This year we learn the property tax rate will increase by a penny ($1.51 from $1.50 per $100 of assessed value for homesteads, and $1.59 as opposed to $1.58 for non-residential properties). This is necessary to fund an additional $70.5 million in new spending this year.
Vermont homeowners with professional incomes are well aware of the pain experienced when it comes time to pay the local property tax. The average effective property tax rate of 1.78 percent places Vermont at No. 8 in the top 10 highest in the U.S.
Just in time for the April 15 tax-filing deadline, a new online report shows that Vermonters have a lot of reasons to sing the blues: They have one of the nation’s highest state tax loads to bear.
Vermont continues to rank behind most other states when it comes to tax burden, according to a report by 24/7 Wall Street.
WalletHub found that states with the highest real-estate taxes are New Jersey, Illinois, New Hampshire, Connecticut, Wisconsin, Vermont, Texas, Nebraska, and New York.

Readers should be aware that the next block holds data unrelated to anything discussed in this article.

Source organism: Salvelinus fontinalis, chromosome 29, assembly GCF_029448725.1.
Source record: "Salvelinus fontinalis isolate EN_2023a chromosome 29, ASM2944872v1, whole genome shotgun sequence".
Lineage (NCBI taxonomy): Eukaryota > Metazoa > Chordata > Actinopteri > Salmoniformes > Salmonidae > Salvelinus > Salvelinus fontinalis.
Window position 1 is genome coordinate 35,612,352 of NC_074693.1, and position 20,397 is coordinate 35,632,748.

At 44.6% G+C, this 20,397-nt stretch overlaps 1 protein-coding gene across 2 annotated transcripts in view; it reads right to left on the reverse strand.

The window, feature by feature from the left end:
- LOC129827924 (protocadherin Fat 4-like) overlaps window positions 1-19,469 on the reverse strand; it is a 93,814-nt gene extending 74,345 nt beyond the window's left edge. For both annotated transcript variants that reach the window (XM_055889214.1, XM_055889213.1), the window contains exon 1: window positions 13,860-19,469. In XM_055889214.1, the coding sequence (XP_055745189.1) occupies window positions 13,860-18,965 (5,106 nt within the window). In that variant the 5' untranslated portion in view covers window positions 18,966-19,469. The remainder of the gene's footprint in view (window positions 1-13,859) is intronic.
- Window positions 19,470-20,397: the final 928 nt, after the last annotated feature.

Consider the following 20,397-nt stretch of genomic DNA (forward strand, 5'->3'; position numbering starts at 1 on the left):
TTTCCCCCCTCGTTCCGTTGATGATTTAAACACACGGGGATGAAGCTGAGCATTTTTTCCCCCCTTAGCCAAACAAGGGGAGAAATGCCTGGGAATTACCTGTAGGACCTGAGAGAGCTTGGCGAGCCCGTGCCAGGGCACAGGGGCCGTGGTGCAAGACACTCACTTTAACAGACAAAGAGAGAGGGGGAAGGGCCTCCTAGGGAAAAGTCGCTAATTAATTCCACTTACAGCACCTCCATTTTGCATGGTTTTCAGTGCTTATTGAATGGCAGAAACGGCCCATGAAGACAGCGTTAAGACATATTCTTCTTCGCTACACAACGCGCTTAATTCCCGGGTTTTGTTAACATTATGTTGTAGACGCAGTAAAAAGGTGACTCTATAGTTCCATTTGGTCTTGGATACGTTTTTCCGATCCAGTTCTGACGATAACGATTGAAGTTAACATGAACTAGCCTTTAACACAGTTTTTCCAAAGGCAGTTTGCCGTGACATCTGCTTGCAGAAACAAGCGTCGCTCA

If we don’t change our tax policies we will not only find that we can’t attract high asset retirees, but we will neither be able to retain our own. And, like New York, we will find ourselves wondering where our revenue has gone.
“I’ll tell you very, very simply: I have a house in Florida. I will pay no income tax and the house in Florida’s property taxes are $2,000 less than we were paying in Boothbay,” LePage said. “At my age, why wouldn’t you conserve your resources?”
It’s too early to know if the Senate’s budget compromise will survive. But it’s a good faith effort that deserves consideration. Most important, it keeps the homestead rate flat. It’s worth being adopted by the House and signed into law by the governor. It’s time to move on.
The Democrats would get the needed pay-down of pensions liabilities they want and successfully avoid the use of one-time funds for ongoing education expenses. Scott and the Republicans could legitimately claim that, when you balance the tax increase with the tax rebate check, they did not raise taxes.
By using Game Theory, we can predict that any compromise will fall in line more with what Gov. Phil Scott wants and less with what Democratic leadership has proposed, helping Vermont avoid a government shutdown. Scott has the self-interest and the leverage to stand firm for stable taxes.
The problem the Democrats face is that most homeowners badly want property tax relief, and are not very receptive to appeals for sound fiscal practice. It is after all election year, and if Scott’s proposal prevails, his strong suit in November will be that “he stopped rising school property taxes.”